Paul Mitchinson is a part-time writer and a full-time father of two. He writes when he can. » more about me

Anyone wanting insight into Canadian elite-think could do worse than reading yesterday’s Op-Ed in the National Post by James Bissett, Canada’s ambassador to Yugoslavia in the early 1990s. Aptly headlined Scapegoat, R.I.P., the article is a frankly revisionist account of the policies and character of Slobodan Milosevic.

He has been described as the "Butcher of the Balkans." He is accused of masterminding four wars, of committing genocide and ethnic cleansing. These charges have been repeated so many times that they have become part of received wisdom. Yet the facts tell a different story.

Just so we’re clear: Bissett believes that Milosevic was not a butcher, did not mastermind four wars (how many then? three? two? none?), did not commit genocide, and — most incredibly — did not engage in ethnic cleansing.

So just who is to blame for the Yugoslav catastrophe? Why, the Slovenians, of course:

But it was not the Serbians and "Slobo" who started the wars in Yugoslavia. The fighting started because Slovenia, then a Yugoslav republic, declared unilateral independence and used force to seize customs posts along the Austrian border.

One wonders why Louise Arbour was wasting so much time persecuting Milosevic when she ought to have been congratulating him for exercising such admirable restraint — as Bissett boasts of doing. Arbour would have spent her time more productively prosecuting those awful Slovenians for engaging in the horrific practice of (gasp!) seizing custom posts — by "force," no less!!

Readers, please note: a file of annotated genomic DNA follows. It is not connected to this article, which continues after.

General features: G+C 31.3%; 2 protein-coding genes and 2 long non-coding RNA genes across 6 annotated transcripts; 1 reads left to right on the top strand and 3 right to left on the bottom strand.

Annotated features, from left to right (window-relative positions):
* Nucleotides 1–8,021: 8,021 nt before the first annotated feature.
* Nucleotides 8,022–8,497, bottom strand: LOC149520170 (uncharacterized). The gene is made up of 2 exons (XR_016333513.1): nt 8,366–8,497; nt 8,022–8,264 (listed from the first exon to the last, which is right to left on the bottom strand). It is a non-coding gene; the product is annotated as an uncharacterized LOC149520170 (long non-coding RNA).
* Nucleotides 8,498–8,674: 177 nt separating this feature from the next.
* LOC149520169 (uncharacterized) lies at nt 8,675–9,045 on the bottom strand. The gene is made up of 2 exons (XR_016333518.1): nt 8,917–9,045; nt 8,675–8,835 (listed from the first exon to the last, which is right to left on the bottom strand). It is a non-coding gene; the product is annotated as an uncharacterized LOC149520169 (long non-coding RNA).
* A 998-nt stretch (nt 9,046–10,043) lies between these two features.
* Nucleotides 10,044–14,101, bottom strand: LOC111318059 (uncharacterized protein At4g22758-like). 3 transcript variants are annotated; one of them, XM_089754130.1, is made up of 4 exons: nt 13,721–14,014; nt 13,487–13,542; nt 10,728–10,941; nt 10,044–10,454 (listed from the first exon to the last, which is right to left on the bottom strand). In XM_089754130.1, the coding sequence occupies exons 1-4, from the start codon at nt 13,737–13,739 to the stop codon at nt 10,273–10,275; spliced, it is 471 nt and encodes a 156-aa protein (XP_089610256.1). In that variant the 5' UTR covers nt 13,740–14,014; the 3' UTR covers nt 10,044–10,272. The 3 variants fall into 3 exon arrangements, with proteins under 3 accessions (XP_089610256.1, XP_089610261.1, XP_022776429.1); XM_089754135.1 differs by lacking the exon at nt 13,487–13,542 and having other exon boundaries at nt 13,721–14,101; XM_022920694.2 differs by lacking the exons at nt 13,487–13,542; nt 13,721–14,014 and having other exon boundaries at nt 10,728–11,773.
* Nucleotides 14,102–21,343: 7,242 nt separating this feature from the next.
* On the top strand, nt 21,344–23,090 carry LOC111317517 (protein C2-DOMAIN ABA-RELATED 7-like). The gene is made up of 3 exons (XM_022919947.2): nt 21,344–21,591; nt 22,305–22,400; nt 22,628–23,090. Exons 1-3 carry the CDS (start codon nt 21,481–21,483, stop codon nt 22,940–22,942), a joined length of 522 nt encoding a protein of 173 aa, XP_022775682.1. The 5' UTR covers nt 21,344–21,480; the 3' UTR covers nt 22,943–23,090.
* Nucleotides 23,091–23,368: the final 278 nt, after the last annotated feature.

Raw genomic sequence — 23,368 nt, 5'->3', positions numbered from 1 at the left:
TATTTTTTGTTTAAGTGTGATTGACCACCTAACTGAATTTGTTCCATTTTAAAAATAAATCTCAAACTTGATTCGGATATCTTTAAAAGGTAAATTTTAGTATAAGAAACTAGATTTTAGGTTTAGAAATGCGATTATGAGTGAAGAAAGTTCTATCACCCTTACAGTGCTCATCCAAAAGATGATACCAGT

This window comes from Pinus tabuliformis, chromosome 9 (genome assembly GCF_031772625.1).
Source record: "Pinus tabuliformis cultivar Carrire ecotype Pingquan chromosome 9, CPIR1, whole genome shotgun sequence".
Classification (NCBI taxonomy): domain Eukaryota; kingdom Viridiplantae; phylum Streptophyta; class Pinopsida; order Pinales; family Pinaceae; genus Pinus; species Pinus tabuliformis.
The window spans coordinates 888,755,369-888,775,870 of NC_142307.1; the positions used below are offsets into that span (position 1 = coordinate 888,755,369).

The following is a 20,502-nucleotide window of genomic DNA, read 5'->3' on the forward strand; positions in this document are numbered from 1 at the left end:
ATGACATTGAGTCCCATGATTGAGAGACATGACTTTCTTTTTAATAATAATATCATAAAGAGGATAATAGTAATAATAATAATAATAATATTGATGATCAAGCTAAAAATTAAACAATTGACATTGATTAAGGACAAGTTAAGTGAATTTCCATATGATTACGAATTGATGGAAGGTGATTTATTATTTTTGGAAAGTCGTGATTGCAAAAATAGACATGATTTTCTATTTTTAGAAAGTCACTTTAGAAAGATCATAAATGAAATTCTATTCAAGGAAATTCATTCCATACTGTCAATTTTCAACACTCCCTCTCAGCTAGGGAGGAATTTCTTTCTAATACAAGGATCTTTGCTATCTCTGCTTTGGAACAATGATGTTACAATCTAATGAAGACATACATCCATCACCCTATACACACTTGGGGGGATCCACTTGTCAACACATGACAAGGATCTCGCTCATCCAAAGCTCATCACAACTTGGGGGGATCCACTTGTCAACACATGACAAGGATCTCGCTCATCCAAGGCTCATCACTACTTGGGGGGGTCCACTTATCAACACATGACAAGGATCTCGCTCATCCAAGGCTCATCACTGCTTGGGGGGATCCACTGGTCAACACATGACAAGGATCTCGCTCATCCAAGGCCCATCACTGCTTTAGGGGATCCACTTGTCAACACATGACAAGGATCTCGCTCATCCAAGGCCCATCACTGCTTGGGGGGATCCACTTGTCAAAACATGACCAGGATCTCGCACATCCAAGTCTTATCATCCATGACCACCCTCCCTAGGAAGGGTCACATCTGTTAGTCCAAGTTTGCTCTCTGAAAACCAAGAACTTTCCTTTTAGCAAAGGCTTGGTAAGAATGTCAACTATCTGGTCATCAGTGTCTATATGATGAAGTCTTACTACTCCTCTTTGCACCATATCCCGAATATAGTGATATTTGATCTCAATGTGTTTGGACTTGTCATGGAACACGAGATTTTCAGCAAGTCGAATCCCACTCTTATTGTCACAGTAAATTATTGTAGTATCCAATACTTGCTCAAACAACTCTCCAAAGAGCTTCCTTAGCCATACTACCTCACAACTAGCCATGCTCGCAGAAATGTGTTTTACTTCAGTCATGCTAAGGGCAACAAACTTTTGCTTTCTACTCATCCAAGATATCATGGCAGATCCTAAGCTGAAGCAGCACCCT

Now this might seem to be a rather extreme view of the conflict, to put it charitably. But in fact, it perfectly encapsulates the position taken by many in Canada’s political, military, and media elite. In brief, the view was this: Milosevic and his Serbian allies in Bosnia and Kosovo might have committed "excesses," but all sides were equally to blame.

The classic formulation was spelled out by Major-General Lewis MacKenzie, former Chief of Staff of the United Nations Protection Force in Yugoslavia. In his book, Peacekeeper, MacKenzie highlights this quote on the back cover:

If I could convince both sides to stop killing their own people for CNN, perhaps we could have a ceasefire.

This was not just a throwaway line. According to a famous article in the New Republic, MacKenzie was the anonymous source for a widely-publicized London Independent story claiming that Bosnian Muslims were bombing themselves. (MacKenzie himself later backed off the claim.)

This, of course, is the ultimate endpoint for anyone who has ever complained about "media bias" against Milosevic and the Serbs. It is never really about denouncing the war crimes committed by all sides in the Yugoslavia conflict — an admirable position passionately embraced by anyone of principle. But blithely asserting that "both sides did it," and all are equally to blame, is a travesty of history. And it inevitably leads to trivializing Milosevic’s crimes and blaming the victims.

2 Responses to “Milosevic as Scapegoat”

  1. General MacKenzie did NOT back off his judgment that the Bread Q bomb was a Muslim act, but an editor interpolated the incongruous text “who knows?”. Indeed the shooting started in Slovenia, where irregulars in Austran-made uniform, in rebellion against a sovereign state, shot to death Yugoslav recruits with hands up, who were surrendering. This happened at the border crossing near Graz, Holmec. ORF, Austrian TV broadcasst it. Check it out.

    Johgn Peter Mahr Ph.D.

  2. correct name
    John Peter Maher

    John Peter Maher Ph.D.